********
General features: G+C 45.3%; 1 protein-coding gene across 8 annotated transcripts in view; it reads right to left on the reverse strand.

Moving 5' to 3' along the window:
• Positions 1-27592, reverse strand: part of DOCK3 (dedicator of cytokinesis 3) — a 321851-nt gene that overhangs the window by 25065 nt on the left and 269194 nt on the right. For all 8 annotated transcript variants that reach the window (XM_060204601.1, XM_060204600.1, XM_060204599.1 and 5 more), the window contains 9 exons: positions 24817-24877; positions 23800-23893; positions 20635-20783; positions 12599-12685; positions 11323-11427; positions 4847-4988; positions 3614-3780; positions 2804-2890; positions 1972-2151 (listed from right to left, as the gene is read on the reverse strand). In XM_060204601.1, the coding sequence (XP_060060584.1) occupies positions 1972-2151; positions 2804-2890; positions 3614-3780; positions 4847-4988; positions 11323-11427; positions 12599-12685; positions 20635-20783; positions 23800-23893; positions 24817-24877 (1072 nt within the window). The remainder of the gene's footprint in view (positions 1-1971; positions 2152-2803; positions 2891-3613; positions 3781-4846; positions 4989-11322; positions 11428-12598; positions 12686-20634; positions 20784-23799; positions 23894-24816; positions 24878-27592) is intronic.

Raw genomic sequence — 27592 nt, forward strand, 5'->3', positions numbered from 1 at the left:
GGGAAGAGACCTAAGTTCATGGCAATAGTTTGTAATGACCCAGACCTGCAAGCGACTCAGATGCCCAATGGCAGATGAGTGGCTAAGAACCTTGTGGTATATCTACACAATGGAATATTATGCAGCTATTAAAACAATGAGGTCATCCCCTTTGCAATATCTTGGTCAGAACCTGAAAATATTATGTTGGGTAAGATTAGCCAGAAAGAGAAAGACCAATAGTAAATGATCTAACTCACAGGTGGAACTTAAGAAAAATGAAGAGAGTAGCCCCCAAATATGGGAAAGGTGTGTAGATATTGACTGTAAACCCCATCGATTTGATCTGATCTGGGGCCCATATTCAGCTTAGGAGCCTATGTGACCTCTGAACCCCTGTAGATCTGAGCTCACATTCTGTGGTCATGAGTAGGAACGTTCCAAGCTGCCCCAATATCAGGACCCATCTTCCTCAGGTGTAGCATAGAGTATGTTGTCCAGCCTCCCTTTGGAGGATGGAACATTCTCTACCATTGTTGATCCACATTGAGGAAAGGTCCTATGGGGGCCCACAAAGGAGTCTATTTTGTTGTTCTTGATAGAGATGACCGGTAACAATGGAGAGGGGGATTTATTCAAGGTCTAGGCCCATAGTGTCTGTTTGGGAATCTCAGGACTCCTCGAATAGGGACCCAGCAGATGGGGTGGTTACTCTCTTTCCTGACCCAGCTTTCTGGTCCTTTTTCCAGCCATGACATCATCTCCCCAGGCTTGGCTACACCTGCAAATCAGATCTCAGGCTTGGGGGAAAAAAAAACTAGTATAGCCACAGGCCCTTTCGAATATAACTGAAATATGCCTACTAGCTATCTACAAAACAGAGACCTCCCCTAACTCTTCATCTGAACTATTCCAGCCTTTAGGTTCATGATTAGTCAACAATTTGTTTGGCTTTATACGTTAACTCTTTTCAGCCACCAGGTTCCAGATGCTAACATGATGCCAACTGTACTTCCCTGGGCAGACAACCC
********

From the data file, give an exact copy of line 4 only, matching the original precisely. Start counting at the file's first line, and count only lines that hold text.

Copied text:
Raw genomic sequence — 27592 nt, forward strand, 5'->3', positions numbered from 1 at the left: